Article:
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Ogundipe argued in the removal proceedings that he was grandfathered on the basis of the HCF Petition and therefore eligible to adjust his status without leaving the United States. The IJ disagreed, finding that the HCF Petition was not "meritorious in fact" because there had never been a prima facie showing that Ogundipe was eligible for classification as a special immigrant. The IJ noted that the ultimate denial of the HCF Petition by the INS, standing alone, did not preclude a finding that the petition was approvable when filed. Nevertheless, she concluded that numerous evidentiary deficiencies in the petition, which HCF never remedied despite the INS's request for additional information, demonstrated that the HCF Petition was not meritorious in fact at the time it was filed. Accordingly, the IJ denied Ogundipe's application for adjustment of status, but granted his alternative request for voluntary departure. Ogundipe appealed to the BIA, which dismissed his appeal. The BIA agreed with the IJ that Ogundipe had failed to demonstrate that the HCF Petition was approvable when filed based on the circumstances that existed at the time of its filing. Ogundipe then filed a motion for reconsideration, which the BIA denied. Ogundipe now petitions for review of both BIA orders. II We review the decision of the IJ as supplemented by the BIA. See Gandarillas-Zambrana v. BIA, 44 F.3d 1251, 1255 (4th Cir. 1995). We review de novo the legal determinations below, according appropriate deference to the BIA's interpretations of the INA and attendant regulations. See PerezVargas v. Gonzales, 478 F.3d 191, 194 (4th Cir. 2007). We will uphold the factual findings below if they are "supported by reasonable, substantial, and probative evidence on the record considered as a whole." INS v. Elias-Zacarias, 502 U.S. 478, 481, (1992) (internal citation omitted).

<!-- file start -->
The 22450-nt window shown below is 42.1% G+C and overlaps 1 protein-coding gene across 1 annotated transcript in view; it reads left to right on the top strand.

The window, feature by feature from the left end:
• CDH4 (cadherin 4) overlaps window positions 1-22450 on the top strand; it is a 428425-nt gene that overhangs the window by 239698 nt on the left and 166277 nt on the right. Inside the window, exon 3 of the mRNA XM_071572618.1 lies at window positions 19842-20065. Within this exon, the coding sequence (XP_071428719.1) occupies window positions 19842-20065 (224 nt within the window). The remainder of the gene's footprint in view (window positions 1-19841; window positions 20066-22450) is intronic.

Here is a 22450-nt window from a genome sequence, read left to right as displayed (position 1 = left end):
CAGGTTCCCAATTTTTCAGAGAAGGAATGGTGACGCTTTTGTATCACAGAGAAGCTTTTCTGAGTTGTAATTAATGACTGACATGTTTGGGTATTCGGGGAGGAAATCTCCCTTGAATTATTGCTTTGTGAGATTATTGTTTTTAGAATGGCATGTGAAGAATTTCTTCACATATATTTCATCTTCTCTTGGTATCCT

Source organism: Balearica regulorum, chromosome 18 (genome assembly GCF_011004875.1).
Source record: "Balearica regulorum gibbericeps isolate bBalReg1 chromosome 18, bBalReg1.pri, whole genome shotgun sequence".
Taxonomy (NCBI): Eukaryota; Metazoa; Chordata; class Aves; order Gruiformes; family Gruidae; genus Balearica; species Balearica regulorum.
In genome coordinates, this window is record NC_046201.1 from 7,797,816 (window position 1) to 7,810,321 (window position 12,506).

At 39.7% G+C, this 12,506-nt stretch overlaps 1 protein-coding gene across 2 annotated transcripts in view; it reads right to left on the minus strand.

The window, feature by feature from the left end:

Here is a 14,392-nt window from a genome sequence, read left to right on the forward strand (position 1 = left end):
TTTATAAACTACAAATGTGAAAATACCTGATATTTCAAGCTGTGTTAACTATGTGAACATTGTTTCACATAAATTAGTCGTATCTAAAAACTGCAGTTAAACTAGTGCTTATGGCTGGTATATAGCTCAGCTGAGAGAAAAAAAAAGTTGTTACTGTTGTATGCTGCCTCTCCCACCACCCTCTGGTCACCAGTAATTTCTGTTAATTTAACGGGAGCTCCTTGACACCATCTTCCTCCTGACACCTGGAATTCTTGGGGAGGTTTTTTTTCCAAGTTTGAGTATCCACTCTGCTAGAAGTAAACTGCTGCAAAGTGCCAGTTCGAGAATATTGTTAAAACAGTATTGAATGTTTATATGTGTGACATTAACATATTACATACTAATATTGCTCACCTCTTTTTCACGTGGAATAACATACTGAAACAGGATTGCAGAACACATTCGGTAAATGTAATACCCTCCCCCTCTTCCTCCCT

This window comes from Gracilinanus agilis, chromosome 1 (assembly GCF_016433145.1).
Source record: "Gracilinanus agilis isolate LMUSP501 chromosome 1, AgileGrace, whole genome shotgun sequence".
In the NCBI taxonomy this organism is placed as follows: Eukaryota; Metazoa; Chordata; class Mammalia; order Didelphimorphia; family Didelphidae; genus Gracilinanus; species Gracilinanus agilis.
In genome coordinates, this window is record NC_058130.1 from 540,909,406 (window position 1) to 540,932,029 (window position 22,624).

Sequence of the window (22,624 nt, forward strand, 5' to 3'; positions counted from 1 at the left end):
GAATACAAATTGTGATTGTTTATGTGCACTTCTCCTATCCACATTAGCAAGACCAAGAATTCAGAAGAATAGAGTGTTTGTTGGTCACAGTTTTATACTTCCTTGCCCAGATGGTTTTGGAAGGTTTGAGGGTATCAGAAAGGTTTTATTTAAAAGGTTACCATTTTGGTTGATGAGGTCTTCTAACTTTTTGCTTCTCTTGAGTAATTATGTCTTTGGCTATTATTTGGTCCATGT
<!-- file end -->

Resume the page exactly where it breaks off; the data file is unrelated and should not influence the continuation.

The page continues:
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A. Because the parties agree that the HCF Petition was properly filed and non-frivolous, the only issue presented in this appeal is whether it was meritorious in fact.3 Before analyzing this question, we first address the scope of the evidence the IJ may consider in making that determination. Ogundipe contends that the determination of whether a visa petition is meritorious in fact must be based on the "totality of the circumstances" that existed at the time of the initial filing and not merely on the evidence the petitioner actually possessed at the time or submitted with the petition. The government disagrees, arguing that only the evidence on record at the time of the initial filing may be considered, and thus the actual denial of the HCF petition by the INS forecloses any finding that it was meritorious in fact and therefore approvable when filed. We agree with Ogundipe that the determination of whether a visa petition is approvable when filed is not limited to the question of whether the petition was actually approved. We find nothing in the applicable statutes or regulations that prevents an IJ in removal proceedings from considering other evidence that a petition was approvable when filed, even if that evidence was never submitted in conjunction with the original petition. This conclusion flows from the text of § 1245.10(a)(3). "Meritorious" means "meriting a legal victory" or "having legal worth," Black's Law Dictionary (8th